A sermon preached on 2 Samuel 11:26-12:10,13-15 by Pastor Michael Johnson at Good Shepherd Lutheran in Sioux Falls, SD, on July 7, 2019.
Who is the real you? Just like our profile pics on Facebook, Instagram, or dating sites are very carefully crafted; we are very careful how we present ourselves to others.
That was the case for David – he wanted his people to look at him and see a successful, godly king… not the true, real version of himself. Maybe you can relate to that. Often times, there’s a big difference between who we really are and who we tell people we are.
Who are you? It’s a simple question…but not always a simple answer. Are you always the person who shows up here at church on Sunday mornings? Are you always the person on your resume? Or when no one’s around are you actually someone very different? Do I speak differently at the bar? At night, by myself, do I think things I hope no one ever finds out about?
I of course keep certain aspects of my mind and heart to myself because I want others to still like me. Well, I may or may not be able to hide certain sins from others; today, we see with King David, you can’t hide your true self from God.
When Uriah’s wife heard that her husband was dead, she mourned for him. After the time of mourning was over, David had her brought to his house, and she became his wife and bore him a son. But the thing David had done displeased the LORD. Let’s recap what all led to these verses. One night, David went out and walked around on his roof for some fresh air. Across the street he could see a beautiful woman bathing. Instead of looking away, he wanted to know more and asked around to find out who she was. He found out she was the wife of one of one of his most loyal soldiers. He should have looked away and that would have been the end of it. This should have been the end of it. But the fool sent for her and slept with her.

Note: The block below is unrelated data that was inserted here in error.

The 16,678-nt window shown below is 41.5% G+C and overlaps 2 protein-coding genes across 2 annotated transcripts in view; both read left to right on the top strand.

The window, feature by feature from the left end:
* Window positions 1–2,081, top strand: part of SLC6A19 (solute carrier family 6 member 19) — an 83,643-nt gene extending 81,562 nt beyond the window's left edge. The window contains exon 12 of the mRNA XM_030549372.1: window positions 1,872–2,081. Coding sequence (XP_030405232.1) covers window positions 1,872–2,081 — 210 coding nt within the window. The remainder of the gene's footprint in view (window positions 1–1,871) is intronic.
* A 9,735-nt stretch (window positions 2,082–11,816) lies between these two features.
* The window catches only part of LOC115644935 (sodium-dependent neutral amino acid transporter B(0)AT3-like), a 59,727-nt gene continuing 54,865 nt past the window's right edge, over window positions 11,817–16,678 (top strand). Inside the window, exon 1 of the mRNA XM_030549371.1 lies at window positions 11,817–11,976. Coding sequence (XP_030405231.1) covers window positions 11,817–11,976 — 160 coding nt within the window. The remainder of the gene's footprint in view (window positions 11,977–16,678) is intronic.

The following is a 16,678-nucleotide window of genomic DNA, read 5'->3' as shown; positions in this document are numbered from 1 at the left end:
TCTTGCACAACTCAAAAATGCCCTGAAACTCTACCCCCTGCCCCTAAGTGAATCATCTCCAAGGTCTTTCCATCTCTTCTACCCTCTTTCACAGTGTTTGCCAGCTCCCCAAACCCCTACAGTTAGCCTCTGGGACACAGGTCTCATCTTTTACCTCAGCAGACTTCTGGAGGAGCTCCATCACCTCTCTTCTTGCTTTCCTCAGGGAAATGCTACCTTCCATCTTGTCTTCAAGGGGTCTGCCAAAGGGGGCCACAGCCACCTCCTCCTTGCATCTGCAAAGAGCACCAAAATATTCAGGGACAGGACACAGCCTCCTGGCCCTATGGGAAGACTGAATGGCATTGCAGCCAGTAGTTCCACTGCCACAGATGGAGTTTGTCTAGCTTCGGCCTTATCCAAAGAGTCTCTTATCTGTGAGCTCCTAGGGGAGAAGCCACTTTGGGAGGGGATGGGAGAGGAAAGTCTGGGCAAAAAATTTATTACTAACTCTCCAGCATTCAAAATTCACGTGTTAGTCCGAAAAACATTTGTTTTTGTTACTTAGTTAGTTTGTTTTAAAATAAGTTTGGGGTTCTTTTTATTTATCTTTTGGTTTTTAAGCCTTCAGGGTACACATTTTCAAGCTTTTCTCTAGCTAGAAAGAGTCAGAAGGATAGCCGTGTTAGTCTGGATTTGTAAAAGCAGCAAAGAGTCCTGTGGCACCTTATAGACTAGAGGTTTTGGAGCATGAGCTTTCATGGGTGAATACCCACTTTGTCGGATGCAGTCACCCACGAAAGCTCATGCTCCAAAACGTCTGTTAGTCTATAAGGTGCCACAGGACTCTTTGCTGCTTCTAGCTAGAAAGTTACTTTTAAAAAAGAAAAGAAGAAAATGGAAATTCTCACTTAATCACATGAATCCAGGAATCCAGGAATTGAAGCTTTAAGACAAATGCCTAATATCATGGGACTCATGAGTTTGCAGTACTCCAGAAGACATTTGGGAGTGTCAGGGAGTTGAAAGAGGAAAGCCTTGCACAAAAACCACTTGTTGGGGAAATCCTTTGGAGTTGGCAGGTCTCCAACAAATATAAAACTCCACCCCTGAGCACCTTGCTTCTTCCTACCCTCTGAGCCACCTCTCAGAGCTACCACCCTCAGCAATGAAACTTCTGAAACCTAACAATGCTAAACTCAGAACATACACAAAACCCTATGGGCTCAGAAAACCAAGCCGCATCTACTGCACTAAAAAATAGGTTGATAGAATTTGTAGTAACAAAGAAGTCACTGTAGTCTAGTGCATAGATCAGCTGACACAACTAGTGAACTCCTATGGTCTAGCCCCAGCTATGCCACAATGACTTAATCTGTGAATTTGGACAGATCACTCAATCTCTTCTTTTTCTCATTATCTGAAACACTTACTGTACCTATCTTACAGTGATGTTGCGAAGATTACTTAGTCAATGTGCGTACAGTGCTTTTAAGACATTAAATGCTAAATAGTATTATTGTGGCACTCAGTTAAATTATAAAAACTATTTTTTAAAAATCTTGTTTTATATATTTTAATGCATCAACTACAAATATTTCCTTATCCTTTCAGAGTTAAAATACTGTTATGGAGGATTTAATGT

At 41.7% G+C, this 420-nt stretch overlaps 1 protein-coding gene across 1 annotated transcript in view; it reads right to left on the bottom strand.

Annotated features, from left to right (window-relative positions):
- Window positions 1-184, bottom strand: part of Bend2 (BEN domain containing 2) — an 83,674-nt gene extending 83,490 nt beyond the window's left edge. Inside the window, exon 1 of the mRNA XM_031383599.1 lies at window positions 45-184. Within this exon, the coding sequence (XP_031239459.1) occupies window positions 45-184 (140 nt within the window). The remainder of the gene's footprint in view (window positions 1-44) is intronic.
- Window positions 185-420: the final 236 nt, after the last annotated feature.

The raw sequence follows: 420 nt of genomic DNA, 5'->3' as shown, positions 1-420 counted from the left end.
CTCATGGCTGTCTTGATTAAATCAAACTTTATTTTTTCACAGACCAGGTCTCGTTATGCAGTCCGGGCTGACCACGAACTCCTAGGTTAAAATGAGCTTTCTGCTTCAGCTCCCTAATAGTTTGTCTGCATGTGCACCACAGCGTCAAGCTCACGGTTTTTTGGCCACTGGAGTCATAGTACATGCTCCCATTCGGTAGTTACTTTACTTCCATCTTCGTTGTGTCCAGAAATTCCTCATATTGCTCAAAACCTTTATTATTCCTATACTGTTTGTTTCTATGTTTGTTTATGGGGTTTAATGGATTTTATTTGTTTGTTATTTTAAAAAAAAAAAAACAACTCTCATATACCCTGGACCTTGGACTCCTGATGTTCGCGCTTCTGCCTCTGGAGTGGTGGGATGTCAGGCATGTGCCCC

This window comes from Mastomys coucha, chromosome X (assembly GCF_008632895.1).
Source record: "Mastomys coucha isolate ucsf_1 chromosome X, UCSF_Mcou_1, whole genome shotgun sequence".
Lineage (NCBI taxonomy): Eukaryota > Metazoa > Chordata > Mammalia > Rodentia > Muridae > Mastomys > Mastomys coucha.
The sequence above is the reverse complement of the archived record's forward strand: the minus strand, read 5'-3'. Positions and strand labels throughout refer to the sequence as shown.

Later, she sent word that she was pregnant. The king committing adultery and having a kid out of wedlock would not be a good look for David. So he tried to cover it up. He recalled Uriah, her husband, from a battle he was fighting in David’s name. He told Uriah to relax and be with his wife so he would think the baby was his. Out of respect for his fellow soldiers who were fighting and dying at that very moment, Uriah would not just go home and relax with his wife. David even got him drunk, but he wouldn’t go sleep with his wife.
The thing is, only David and Bathsheba knew he hadn’t. And David could keep a secret. So he sent Uriah back to the battle with orders to his commander to purposely get Uriah killed. Then, not only did David keep his affair a secret, but he looked good as the king who consoles the poor widow by inviting her and her son who would be born without a father to stay with him at the palace.
On the outside, David was the picture perfect king. On the inside, he was tripping over himself, rushing into sin. Maybe you know what it feels like to have committed a sin you never thought you would. For David, it was eating him up inside. In Psalm 32, David wrote: “When I kept silent, my bones wasted away through my groaning all day long” (Psalm 32:3). Holding onto this sin and secret was tearing him apart. Yet, I can understand from a human perspective why he didn’t tell anyone.
How would people react if they knew the truth? Maybe you’ve struggled with that kind of dilemma. You keep a deep, dark secret bottled up and hate yourself for it. But you’re afraid of what people might think of you if they actually knew. Would someone still be able to love you if they actually knew everything about you? Would they keep treating you the same? I get that feeling.
I also know how utterly foolish it is to act like I can keep my sins a secret because God Almighty knows and sees all. And the Bible tells me how stupid I am if I try and ignore my sin and hope God will too with words like: “If we claim we have not sinned, we make [God] out to be a liar and his word has no place in our lives” (1 John 1:8). God showed David how impossible it was to hide from him by sending him a man named Nathan.